Cryptosporidiosis in young calves causes significant long-term weight loss and incurs huge economic costs, according to a study carried out in Scotland.
The study, at Moredun Research Institute and The Roslin Institute, found that calves infected with Cryptosporidium parvum weighed 34kg less than healthy animals at six months.
Economic evaluation calculated the reduced weight gain led to direct financial losses of £130 a calf at sale.
The disease causes profuse watery diarrhoea mainly in calves under three weeks old, resulting in dehydration, depression and, in some cases, death.
Further costs were incurred from the increased feed that was needed to get calves to market weights, additional labour to look after sick animals and extra veterinary treatment.
- Led by Hannah Shaw, the research looked at how the parasite affected long-term growth rates and assessed the impact on the efficiency of beef production.
- The study took place during the spring calving of 2017 on a commercial suckler beef farm in Scotland.
- The herd had a history of clinical cryptosporidiosis in neonatal calves.
- Calves were weighed at birth, and scored for severity of cryptosporidiosis every second day, until they reached 16 days old.
- Calves were weighed again at four, five and six months old.
- The results showed that calves, up to 16 days old, with severe cryptosporidiosis weighed 34kg less than a calf which showed no clinical signs of cryptosporidiosis.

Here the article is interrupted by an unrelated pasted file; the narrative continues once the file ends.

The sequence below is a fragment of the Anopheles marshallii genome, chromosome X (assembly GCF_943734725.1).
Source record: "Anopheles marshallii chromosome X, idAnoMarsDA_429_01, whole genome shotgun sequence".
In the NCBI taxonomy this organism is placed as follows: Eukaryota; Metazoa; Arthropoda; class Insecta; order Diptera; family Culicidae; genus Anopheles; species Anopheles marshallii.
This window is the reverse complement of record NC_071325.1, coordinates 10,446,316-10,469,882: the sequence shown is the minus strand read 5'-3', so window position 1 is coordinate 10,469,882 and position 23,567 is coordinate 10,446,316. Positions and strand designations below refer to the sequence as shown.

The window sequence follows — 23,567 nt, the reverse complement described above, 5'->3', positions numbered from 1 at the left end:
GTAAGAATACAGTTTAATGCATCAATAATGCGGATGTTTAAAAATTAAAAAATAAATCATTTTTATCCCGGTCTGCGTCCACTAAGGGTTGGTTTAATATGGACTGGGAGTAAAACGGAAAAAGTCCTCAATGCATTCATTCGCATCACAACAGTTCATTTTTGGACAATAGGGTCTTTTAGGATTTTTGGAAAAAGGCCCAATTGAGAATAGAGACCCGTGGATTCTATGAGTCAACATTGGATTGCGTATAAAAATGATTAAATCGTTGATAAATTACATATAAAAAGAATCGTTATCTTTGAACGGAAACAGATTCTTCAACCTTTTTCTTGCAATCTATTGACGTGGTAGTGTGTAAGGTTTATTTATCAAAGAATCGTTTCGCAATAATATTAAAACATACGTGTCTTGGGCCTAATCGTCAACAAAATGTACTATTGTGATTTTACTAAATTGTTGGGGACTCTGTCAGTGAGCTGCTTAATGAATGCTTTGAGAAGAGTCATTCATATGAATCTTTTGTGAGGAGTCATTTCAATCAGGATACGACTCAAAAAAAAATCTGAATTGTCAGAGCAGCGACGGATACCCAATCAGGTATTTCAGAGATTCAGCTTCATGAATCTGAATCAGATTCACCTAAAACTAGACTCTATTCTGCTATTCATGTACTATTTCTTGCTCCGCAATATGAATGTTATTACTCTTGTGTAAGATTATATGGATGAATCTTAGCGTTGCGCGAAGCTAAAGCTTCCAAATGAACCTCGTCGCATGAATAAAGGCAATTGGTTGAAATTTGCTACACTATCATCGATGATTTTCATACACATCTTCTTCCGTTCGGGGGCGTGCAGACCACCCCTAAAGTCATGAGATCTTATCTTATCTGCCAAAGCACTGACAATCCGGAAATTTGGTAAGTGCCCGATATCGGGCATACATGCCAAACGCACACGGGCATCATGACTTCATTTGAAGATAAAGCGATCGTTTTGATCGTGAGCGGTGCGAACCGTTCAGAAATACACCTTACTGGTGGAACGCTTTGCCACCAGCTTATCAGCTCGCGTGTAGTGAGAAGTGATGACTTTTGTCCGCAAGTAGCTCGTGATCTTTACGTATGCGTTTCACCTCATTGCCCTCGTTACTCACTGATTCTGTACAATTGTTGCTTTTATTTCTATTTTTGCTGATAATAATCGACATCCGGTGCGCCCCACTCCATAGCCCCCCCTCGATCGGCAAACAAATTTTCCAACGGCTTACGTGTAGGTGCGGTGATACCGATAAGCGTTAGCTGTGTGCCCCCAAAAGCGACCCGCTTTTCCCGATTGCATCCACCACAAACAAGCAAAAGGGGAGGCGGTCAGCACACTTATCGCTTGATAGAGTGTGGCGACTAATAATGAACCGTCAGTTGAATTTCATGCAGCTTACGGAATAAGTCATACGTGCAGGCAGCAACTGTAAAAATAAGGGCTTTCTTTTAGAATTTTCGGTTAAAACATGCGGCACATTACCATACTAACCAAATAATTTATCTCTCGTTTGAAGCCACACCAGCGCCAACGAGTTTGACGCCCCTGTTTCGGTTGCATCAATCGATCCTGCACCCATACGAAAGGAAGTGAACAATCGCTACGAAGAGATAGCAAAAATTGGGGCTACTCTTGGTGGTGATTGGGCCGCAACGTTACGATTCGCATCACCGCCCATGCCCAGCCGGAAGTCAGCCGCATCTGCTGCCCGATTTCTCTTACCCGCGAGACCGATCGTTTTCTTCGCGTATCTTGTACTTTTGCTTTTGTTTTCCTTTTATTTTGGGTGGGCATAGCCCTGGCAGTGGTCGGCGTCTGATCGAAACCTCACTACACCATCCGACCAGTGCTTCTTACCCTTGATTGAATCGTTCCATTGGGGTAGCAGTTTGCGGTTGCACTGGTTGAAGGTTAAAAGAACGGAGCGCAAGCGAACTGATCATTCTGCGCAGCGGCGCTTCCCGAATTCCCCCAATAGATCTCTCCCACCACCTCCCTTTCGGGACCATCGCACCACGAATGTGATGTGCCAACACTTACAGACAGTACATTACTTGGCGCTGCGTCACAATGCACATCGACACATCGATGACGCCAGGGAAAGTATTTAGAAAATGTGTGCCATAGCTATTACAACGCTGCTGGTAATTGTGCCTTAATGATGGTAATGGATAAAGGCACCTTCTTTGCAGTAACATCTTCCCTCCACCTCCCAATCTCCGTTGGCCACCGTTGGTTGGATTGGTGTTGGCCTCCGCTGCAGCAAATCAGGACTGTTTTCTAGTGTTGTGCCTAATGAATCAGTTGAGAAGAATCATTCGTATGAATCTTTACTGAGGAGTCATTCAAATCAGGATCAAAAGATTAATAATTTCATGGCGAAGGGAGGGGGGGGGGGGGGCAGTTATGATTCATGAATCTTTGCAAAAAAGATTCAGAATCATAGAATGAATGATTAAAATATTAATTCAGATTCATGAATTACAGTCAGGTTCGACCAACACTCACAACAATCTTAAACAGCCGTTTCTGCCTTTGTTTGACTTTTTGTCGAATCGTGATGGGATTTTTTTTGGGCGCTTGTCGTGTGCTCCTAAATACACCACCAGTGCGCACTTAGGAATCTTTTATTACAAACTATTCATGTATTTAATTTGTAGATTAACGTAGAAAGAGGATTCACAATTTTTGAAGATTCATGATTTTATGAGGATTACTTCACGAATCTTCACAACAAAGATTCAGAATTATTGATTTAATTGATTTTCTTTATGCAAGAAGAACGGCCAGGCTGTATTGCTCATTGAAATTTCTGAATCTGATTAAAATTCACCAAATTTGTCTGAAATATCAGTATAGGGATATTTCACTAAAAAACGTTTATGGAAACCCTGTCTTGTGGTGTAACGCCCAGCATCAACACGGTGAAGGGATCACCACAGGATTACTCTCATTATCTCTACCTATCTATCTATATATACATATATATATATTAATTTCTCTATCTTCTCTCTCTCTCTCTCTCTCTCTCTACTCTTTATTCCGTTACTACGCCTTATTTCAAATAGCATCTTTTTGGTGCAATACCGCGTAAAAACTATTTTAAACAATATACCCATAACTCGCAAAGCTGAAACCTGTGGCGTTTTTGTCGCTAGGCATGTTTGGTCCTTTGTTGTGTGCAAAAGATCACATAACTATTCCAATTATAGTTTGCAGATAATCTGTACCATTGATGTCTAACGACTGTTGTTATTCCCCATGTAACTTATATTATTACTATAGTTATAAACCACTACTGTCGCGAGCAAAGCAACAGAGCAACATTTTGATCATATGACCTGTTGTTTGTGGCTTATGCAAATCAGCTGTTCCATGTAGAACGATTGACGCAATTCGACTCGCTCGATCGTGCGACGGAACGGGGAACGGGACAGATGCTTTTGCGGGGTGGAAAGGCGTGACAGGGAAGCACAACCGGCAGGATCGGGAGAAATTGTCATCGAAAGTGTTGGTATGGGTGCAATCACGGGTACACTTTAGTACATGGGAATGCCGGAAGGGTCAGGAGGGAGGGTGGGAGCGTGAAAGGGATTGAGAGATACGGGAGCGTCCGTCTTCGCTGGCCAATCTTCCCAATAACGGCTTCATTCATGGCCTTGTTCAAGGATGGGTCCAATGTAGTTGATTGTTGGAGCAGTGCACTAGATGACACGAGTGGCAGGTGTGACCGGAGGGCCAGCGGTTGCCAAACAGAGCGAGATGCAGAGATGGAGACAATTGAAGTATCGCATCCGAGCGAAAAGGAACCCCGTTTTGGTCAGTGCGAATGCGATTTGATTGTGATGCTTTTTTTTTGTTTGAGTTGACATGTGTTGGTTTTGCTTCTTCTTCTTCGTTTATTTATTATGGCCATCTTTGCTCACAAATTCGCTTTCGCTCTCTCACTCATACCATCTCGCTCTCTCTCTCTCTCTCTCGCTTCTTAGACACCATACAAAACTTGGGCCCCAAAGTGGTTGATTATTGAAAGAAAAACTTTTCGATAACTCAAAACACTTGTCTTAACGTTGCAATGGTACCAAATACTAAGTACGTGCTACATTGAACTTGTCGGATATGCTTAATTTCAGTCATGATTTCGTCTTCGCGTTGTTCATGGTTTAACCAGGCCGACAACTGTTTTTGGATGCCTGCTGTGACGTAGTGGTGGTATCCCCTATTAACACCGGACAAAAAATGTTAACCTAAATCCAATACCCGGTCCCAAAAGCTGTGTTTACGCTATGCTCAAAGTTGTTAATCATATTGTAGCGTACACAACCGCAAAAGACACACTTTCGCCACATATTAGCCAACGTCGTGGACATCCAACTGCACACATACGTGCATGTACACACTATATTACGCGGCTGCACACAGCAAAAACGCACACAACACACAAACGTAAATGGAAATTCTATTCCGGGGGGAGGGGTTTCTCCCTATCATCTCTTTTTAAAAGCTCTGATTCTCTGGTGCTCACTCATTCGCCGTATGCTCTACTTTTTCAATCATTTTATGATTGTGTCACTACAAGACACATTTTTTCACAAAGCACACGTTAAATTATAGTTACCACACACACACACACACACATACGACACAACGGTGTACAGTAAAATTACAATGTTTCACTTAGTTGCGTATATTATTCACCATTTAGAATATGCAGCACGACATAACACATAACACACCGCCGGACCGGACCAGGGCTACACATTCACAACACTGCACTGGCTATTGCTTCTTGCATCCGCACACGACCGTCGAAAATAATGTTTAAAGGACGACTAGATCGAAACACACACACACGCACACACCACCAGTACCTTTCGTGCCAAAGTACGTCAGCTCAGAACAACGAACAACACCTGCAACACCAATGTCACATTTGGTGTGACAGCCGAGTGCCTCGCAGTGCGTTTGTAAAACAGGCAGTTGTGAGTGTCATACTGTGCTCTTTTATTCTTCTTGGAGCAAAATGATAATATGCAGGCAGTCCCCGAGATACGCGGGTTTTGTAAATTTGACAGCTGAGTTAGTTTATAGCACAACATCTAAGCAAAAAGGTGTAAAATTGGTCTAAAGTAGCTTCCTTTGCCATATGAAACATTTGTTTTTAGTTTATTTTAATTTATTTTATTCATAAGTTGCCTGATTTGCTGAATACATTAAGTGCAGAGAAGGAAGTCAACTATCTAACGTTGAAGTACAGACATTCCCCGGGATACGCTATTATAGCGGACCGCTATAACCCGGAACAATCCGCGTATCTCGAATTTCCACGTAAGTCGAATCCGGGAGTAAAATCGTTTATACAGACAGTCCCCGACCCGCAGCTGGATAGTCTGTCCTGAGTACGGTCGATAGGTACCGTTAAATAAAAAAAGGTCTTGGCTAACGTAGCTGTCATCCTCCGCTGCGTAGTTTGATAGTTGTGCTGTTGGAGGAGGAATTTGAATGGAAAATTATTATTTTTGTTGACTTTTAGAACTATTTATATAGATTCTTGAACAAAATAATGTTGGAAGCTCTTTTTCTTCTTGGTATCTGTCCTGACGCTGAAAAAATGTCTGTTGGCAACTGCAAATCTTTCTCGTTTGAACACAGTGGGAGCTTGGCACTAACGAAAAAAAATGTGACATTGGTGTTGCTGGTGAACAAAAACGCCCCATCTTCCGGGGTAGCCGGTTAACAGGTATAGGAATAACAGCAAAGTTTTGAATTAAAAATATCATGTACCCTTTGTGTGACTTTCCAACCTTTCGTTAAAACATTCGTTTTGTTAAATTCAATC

- The direct cost was calculated to be about £130 an affected calf.
A spokeswoman for Moredun Research Institute said the research had underlined the damaging impact of the disease.
She added that the disease was difficult to control because there were no vaccines and only two licensed products in the UK to treat infection.
These treatments only reduce symptoms and shedding of the parasite in faeces, but will not cure the disease.
An infected calf will shed millions of parasite oocysts (eggs) into the environment, and transmission of the infection is mainly from calf-to-calf via just a few oocysts.
The oocysts have a tough outer shell and can survive in sheds, pasture or water for years, the spokeswoman added.
Beth Wells, of Moredun Research Institute, said: “Management strategies help reduce the impact of cryptosporidiosis.
“These strategies are important and should be applied to improve the health and welfare of cattle, increase production efficiency and reduce contamination of the farm environment with infectious cryptosporidium oocysts.
“Further research is also required working towards a vaccine to prevent this disease.”